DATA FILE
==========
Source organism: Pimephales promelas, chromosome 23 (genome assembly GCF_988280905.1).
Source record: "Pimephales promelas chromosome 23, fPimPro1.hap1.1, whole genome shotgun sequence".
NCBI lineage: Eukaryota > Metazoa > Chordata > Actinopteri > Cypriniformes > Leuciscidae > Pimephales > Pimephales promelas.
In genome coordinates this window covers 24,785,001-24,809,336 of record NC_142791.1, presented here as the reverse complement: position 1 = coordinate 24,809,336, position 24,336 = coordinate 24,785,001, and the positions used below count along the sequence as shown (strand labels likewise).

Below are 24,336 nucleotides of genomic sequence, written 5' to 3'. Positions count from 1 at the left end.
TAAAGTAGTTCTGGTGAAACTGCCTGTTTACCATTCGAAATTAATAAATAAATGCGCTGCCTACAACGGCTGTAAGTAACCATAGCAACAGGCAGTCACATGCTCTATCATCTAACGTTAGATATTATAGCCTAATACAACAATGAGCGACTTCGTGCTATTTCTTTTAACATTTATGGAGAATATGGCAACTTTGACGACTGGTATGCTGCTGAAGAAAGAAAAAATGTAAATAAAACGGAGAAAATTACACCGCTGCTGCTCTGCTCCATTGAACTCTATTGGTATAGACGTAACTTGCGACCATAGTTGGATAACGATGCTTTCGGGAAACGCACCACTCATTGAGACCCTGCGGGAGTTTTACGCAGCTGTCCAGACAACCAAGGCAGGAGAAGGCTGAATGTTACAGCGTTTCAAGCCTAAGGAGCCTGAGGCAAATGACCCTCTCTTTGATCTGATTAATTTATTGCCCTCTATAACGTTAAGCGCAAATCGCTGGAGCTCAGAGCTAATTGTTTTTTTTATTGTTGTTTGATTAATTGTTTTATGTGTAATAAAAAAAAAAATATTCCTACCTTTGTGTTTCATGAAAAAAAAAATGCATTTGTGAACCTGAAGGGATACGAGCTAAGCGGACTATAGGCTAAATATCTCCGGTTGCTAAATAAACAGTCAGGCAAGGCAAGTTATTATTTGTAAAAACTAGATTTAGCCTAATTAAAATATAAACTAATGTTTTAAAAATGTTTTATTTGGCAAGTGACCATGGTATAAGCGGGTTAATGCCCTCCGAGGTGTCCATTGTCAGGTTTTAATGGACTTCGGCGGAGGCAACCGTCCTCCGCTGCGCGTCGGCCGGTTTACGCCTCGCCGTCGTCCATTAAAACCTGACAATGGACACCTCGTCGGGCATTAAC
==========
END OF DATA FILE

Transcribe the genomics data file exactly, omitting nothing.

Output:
Source organism: Pimephales promelas, chromosome 23 (genome assembly GCF_988280905.1).
Source record: "Pimephales promelas chromosome 23, fPimPro1.hap1.1, whole genome shotgun sequence".
NCBI lineage: Eukaryota > Metazoa > Chordata > Actinopteri > Cypriniformes > Leuciscidae > Pimephales > Pimephales promelas.
In genome coordinates this window covers 24,785,001-24,809,336 of record NC_142791.1, presented here as the reverse complement: position 1 = coordinate 24,809,336, position 24,336 = coordinate 24,785,001, and the positions used below count along the sequence as shown (strand labels likewise).

Below are 24,336 nucleotides of genomic sequence, written 5' to 3'. Positions count from 1 at the left end.
TAAAGTAGTTCTGGTGAAACTGCCTGTTTACCATTCGAAATTAATAAATAAATGCGCTGCCTACAACGGCTGTAAGTAACCATAGCAACAGGCAGTCACATGCTCTATCATCTAACGTTAGATATTATAGCCTAATACAACAATGAGCGACTTCGTGCTATTTCTTTTAACATTTATGGAGAATATGGCAACTTTGACGACTGGTATGCTGCTGAAGAAAGAAAAAATGTAAATAAAACGGAGAAAATTACACCGCTGCTGCTCTGCTCCATTGAACTCTATTGGTATAGACGTAACTTGCGACCATAGTTGGATAACGATGCTTTCGGGAAACGCACCACTCATTGAGACCCTGCGGGAGTTTTACGCAGCTGTCCAGACAACCAAGGCAGGAGAAGGCTGAATGTTACAGCGTTTCAAGCCTAAGGAGCCTGAGGCAAATGACCCTCTCTTTGATCTGATTAATTTATTGCCCTCTATAACGTTAAGCGCAAATCGCTGGAGCTCAGAGCTAATTGTTTTTTTTATTGTTGTTTGATTAATTGTTTTATGTGTAATAAAAAAAAAAATATTCCTACCTTTGTGTTTCATGAAAAAAAAAATGCATTTGTGAACCTGAAGGGATACGAGCTAAGCGGACTATAGGCTAAATATCTCCGGTTGCTAAATAAACAGTCAGGCAAGGCAAGTTATTATTTGTAAAAACTAGATTTAGCCTAATTAAAATATAAACTAATGTTTTAAAAATGTTTTATTTGGCAAGTGACCATGGTATAAGCGGGTTAATGCCCTCCGAGGTGTCCATTGTCAGGTTTTAATGGACTTCGGCGGAGGCAACCGTCCTCCGCTGCGCGTCGGCCGGTTTACGCCTCGCCGTCGTCCATTAAAACCTGACAATGGACACCTCGTCGGGCATTAAC